VMYG 'A' Class meeting, Gosport, 5 June 2004

Last year, the first running of this meeting attracted only four boats and produced some desultory racing between three of them. This year there were six boats seriously engaged in a day's racing and several more on display, either on the water or on the bank. In addition lots of VG members had turned up with the usual assortment of interesting boats.

The weather was warm and sunny the wind light and mainly across the pond, giving a reach both ways for most of the day, though with occasional shifts that called for thought about the right trim from the skippers. Martin Bandey took on the job of OOD, his first foray into running this sort of event and did a good job. He had obviously spent time preparing himself.

The results of the racing are as follow.

Skipper Yacht Points Designed by
Graham Reeves Highlander K751   1957 Priest
John Gale Sonata 18 1922 Turner
Max Buttimer Zephyr K990 12  
Anthony Warren Impala K907 10 1971 Levison, after WJD
Robert Hobbs Independence K1024 10  

What is noteworthy here is that though, if model yacht designers are doing any good at all, one would expect the boats to finish in reverse order of design date, the top two places were filled by the two oldest boats present, Dick Priest's original Highlander of 1957 and John Gale's beautiful replica of Turner's 1922 design Sonata. John, sailing with Braine gear had a perfect record until the last couple of boards, when he dropped a beat because he hadn't provided the boat with a guy, (which of course works quite differently on a Braine steered boat from the simplicity of guying with a vane gear). In the event he was pipped at the post by Graham Reeves, who over the course of the day came to terms with Highlander and steadily improved her performance. Against the run of expectation in design terms, but a reflection of the fact that the two top boats were sailed by the two most experienced skippers, suggesting that the old saw that' X could win with a plank' may not be so far from the truth and that skill and experience count for a great deal more in this game than design and construction.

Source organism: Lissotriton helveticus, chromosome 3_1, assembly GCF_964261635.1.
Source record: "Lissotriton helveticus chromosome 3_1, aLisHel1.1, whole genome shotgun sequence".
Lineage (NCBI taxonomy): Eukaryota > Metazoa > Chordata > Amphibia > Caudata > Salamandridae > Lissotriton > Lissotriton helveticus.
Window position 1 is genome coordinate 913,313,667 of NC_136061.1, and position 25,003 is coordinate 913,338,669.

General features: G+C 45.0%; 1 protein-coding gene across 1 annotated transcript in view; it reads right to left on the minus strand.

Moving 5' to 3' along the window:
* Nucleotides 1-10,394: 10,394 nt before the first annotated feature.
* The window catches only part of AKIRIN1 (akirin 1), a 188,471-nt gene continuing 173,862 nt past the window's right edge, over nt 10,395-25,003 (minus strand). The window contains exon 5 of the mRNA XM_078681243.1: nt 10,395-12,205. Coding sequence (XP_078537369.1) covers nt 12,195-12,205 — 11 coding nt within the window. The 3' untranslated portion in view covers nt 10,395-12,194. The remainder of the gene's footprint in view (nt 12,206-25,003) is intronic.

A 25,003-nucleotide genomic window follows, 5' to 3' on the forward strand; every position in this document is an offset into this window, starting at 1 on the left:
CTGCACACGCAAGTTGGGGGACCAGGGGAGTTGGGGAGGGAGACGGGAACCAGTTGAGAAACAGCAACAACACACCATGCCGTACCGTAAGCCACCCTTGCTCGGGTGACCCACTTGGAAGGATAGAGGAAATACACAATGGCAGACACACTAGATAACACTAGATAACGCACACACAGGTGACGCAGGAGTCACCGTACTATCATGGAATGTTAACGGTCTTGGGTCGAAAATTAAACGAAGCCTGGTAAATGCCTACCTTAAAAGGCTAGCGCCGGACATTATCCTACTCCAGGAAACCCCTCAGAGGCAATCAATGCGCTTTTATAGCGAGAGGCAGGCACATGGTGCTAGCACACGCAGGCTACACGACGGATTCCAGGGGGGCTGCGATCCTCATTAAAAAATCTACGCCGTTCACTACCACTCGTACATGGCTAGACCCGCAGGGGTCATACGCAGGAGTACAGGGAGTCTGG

As well as the boats that were racing there were some interesting boats to see. A replica of Daniels Crusader of 1924, finely built and fitted with radio by a man whose name I omitted to write down, so apologies to him and to our readers. And a boat which may or may not have originally been an A boat, restored and radioed by Roger Grace, who had brought her all the way from Cornwall. The hull form is in some ways more reminiscent of a 12-metre than an A, but the displacement is higher than any 12-m I know of and the fin would have been an embarrassment when measured under the 12-m Rule.

Roger intends to get her measured as an A when he finds the club nearest to home that has an A class measurer.

The illustrations of the racing are from photos by Steve Poole, the editor of the MYA Acquaint, the rest are by Russell Potts.